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Alcohol Clin Exp Res. 1991 Aug;15(4):700-4.

Differential effects of ethanol on punished responding in the P and NP rats.

Author information

1
Department of Neuropharmacology, Research Institute of Scripps Clinic, La Jolla, California.

Abstract

The effects of ethanol administration (0, 0.25, 0.5, 0.75 and 1.0 g/kg intraperitoneal) were examined in a conflict test in 24 alcohol-preferring (P)-rats, 17 alcohol-nonpreferring (NP)-rats, and 24 heterogeneous Wistar rats. The conflict test was a modified Geller-Seifter procedure employing an unpunished random interval 30-sec component and an incremental shock conflict component. Heterogeneous Wistar rats displayed significant increases in punished responding with doses of 0.5, 0.75, and 1.0 g/kg of ethanol. P-rats did not show a significant increase in punished responding until 0.75 g/kg ethanol. NP rats displayed significant increases in punished responding with all doses tested (0.25, 0.5, and 0.75 g/kg). There were no group differences in the effects of ethanol on unpunished responding. Thus NP-rats were more sensitive and P-rats were less sensitive to the anticonflict effects of ethanol than heterogeneous Wistar rats. The results suggest that the P and NP rats may show a profile of sensitivity to the anticonflict effects of ethanol similar to the sensitivity to the intoxicating effects of ethanol observed in family history positive and family history negative human subjects.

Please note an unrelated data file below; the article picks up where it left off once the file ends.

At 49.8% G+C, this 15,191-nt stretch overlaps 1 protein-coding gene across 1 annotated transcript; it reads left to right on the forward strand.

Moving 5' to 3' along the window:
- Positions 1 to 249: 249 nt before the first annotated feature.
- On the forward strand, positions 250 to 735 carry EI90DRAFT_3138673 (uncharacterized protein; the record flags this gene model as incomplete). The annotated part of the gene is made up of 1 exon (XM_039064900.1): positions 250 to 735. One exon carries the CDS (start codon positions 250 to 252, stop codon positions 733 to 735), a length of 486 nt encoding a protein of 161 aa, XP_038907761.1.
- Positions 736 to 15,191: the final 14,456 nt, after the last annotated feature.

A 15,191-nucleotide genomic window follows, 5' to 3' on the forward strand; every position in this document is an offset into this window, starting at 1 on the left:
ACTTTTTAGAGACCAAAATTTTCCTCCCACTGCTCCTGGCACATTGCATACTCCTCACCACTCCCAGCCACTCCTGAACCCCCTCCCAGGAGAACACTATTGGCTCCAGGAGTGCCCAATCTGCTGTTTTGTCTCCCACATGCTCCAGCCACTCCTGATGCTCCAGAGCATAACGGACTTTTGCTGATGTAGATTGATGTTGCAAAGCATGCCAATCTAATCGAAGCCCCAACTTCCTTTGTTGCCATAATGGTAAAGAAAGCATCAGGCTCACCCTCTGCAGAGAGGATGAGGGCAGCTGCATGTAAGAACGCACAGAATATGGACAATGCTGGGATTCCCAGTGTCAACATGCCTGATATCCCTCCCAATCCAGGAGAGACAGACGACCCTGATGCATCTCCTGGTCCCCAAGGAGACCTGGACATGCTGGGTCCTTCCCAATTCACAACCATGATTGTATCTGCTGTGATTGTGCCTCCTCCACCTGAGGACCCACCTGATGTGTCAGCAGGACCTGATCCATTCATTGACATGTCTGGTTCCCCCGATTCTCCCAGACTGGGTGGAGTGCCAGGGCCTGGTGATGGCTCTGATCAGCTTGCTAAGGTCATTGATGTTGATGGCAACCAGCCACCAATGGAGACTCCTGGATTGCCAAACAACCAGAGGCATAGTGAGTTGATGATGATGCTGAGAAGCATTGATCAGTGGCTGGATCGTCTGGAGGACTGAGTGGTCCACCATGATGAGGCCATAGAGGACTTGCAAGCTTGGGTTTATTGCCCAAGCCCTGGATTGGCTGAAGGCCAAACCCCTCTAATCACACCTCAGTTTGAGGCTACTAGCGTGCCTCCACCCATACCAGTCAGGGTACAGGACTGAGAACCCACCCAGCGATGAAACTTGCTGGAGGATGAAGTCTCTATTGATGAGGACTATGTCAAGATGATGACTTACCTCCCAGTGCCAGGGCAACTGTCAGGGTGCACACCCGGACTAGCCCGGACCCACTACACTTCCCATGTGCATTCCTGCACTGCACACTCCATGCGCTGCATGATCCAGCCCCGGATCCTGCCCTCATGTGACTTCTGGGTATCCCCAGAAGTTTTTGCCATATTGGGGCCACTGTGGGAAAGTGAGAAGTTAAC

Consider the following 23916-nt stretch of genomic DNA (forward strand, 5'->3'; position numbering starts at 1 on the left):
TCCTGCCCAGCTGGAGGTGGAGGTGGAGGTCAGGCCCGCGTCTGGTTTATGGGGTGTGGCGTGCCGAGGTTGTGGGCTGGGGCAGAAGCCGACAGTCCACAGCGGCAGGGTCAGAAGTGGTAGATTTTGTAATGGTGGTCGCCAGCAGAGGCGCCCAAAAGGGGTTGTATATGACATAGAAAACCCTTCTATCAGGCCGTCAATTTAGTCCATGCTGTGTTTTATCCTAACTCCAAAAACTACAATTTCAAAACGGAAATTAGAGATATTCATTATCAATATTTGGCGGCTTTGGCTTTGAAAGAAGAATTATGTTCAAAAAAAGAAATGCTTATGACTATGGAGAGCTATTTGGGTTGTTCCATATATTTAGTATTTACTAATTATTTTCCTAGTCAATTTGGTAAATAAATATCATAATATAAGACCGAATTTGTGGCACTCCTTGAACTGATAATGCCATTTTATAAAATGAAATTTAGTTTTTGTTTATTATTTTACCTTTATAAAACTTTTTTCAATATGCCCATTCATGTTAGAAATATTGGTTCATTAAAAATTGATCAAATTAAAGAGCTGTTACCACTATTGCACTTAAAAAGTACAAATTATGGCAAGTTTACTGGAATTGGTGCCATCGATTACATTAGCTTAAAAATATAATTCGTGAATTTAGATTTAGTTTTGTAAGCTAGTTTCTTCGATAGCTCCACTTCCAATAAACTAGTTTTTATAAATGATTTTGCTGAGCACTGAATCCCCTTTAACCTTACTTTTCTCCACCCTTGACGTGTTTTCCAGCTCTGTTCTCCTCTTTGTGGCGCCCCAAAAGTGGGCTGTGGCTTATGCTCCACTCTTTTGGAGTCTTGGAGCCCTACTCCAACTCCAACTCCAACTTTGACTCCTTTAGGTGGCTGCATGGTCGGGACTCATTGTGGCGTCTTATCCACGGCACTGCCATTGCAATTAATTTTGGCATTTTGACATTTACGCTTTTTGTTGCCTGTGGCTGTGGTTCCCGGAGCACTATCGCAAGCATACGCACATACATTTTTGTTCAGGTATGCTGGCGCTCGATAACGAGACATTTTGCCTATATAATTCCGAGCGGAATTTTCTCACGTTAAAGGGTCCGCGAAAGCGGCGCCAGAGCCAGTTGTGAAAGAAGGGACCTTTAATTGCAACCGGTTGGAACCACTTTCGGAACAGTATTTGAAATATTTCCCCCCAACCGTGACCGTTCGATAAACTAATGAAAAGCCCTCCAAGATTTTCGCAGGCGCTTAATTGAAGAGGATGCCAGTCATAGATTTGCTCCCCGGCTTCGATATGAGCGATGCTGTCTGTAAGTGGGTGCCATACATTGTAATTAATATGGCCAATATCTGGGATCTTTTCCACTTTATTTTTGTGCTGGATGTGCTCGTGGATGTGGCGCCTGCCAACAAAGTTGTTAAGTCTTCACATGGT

PMID:
1928646
[Indexed for MEDLINE]

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